Mindset. A simple seven-letter word that affects everything we do. People often talk about a ‘glass half full’ or ‘glass half empty’ view of the world. Being a raving optimist or a relative pessimist is all well and good, and undoubtedly each side of the fence has its merits.
From my experience, whatever your mindset, one subject that has a canny knack of grouping virtually everyone together is money – and more to the point,
the subject of when to pop on your disciplined hat and make a concerted effort to start putting it away for a rainy day, AKA your retirement.
Many parents set up trust funds for their children that mature around the age of 18. Access to these funds is then given, providing a mid-sized pot of money for a young adult to start out in life to help with university outgoings or maybe provide a deposit on a house.
However, the sad fact is that very few young adults from the age of 18 onwards are educated by their parents, teachers or financial professionals to build on the good work that their savings has begun and start investing and building wealth themselves.
Far too many people I meet don’t even start thinking about investing their money until they’re in their 30s, or sometimes older.
My feeling is that this is because they aren’t given a call to action by somebody they look up to; and in turn they don’t understand the miracle of compounding or the cost of delay by leaving things until later in life.
But why should you wait until the grey hairs appear (if you’re lucky enough to have any left at all) before rolling up your sleeves and building a financial plan that will help you achieve the security and independence you deserve? The time to act is now, not when you start looking like your parents!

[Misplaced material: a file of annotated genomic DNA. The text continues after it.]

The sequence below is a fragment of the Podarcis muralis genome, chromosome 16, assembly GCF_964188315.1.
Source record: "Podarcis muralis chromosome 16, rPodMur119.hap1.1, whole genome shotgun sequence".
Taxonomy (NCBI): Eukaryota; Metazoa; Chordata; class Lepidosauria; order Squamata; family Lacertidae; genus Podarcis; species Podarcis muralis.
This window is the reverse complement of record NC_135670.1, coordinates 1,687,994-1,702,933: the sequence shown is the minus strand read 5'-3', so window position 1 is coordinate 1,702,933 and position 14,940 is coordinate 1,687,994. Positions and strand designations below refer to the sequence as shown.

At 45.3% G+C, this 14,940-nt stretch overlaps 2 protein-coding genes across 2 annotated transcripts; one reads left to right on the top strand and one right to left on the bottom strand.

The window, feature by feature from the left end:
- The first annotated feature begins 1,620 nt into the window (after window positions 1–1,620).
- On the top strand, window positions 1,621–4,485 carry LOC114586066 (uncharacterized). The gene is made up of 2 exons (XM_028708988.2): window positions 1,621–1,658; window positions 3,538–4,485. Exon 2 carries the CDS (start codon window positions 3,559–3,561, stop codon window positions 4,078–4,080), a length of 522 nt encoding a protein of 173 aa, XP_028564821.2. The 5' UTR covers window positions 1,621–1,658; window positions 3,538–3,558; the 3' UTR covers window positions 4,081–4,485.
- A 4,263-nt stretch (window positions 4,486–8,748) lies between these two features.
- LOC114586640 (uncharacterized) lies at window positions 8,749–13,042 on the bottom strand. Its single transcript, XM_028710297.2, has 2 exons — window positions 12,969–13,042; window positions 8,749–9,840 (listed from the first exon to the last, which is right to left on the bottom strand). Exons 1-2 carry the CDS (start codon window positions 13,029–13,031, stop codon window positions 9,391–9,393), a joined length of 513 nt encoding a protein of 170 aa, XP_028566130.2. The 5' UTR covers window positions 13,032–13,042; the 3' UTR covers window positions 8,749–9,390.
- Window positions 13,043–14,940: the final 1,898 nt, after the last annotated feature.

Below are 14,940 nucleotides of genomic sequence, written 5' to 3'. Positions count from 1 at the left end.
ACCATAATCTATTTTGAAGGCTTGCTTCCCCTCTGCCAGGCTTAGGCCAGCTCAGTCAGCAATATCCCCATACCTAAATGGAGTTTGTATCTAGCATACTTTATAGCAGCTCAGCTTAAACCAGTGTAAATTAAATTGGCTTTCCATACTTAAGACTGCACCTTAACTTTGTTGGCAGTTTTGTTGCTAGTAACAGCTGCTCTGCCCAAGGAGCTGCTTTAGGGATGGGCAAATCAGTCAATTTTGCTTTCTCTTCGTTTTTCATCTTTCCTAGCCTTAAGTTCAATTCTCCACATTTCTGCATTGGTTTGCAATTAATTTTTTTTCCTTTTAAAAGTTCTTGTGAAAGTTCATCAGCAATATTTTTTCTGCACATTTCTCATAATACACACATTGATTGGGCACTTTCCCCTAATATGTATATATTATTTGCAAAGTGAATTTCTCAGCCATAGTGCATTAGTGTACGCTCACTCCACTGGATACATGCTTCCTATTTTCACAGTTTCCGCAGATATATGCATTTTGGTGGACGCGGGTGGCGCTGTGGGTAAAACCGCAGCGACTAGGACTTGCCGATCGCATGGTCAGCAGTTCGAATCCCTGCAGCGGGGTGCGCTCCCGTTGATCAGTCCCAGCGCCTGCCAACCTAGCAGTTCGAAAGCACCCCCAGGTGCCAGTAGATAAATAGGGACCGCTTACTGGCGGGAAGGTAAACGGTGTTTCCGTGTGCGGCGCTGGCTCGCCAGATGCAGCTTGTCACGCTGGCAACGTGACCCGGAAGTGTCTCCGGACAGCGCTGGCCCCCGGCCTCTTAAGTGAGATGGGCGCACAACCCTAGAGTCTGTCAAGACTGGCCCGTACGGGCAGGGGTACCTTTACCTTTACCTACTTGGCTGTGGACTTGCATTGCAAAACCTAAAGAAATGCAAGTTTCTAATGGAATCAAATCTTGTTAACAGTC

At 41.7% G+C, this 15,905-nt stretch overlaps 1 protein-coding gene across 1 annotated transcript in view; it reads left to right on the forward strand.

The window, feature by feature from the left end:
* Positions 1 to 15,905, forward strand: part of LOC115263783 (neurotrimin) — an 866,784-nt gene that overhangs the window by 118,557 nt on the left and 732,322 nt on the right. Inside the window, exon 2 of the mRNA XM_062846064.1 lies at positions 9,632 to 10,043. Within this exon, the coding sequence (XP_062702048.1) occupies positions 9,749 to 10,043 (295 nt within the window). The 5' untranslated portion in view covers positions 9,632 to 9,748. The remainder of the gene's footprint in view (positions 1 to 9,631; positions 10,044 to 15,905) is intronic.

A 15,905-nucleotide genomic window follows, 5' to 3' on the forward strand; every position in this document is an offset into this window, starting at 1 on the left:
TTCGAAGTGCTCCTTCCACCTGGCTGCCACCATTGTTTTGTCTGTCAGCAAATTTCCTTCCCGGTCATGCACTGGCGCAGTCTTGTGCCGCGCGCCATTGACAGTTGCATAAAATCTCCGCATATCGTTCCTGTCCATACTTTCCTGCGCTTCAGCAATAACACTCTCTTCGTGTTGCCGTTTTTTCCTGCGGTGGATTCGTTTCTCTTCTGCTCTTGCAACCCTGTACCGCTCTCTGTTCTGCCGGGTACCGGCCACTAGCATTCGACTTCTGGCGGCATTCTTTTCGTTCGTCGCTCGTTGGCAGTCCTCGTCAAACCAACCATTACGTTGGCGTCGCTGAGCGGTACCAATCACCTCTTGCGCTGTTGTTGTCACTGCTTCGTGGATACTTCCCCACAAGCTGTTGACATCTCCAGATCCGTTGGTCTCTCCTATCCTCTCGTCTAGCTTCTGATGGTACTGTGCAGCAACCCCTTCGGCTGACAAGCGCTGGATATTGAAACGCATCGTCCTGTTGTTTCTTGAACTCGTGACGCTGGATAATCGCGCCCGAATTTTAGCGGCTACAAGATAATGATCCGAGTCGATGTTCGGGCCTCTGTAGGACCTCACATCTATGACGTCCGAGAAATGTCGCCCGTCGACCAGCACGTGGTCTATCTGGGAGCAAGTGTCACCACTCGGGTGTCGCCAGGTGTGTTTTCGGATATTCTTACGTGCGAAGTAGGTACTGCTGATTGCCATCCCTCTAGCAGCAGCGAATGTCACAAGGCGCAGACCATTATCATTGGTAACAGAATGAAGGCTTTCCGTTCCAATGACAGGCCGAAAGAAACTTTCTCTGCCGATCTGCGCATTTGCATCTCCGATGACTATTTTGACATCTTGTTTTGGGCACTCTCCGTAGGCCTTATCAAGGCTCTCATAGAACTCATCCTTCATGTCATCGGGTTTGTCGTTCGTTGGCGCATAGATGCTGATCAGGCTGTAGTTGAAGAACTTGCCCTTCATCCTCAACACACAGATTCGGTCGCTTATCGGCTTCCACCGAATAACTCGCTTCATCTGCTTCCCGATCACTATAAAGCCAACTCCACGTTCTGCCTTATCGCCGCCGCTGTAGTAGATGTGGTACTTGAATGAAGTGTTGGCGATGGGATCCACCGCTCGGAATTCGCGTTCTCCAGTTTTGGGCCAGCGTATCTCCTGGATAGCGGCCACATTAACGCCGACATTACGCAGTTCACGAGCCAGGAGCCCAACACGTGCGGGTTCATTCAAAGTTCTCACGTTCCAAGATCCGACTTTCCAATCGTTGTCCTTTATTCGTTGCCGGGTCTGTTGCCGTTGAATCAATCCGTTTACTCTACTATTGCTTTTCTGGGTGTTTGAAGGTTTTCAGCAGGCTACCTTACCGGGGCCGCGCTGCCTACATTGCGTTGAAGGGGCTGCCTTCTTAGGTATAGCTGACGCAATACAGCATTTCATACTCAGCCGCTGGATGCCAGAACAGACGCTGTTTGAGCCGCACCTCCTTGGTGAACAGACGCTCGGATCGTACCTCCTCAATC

Take this case study of two investors: Simon starts investing at 25. He invests for ten years and allocates just Dh5,000 per annum, so Dh50,000 in total. This pot of money then remains invested for another 30 years, but isn’t topped up until Simon decides to retire when he is 65.
On the other hand, Andrew starts investing at 35, ten years later than Simon. Andrew invests for 30 years and allocates the same amount per year as Simon – Dh5,000 per annum, so Dh150,000 in total – three times more than Simon’s total input. Andrew then also retires when he is 65.
Here’s when things get really interesting. Who do you think will have the most comfortable retirement in terms of their finances – Simon or Andrew?
Most people I present this to say that Andrew will be most comfortable. They are wrong.
Based on an annualised return of 7 per cent per annum, Simon would have a pot to the value of Dh850,000 at 65, whereas Andrew would only have a pot of Dh661,000, even though he invested three times more money.
Don’t underestimate the benefit of saving early.
Sitting down with a full head of hair and starting your financial plan isn’t a crime or something to be embarrassed about. Quite the opposite actually –
just ask Simon (who sadly, is now bald!).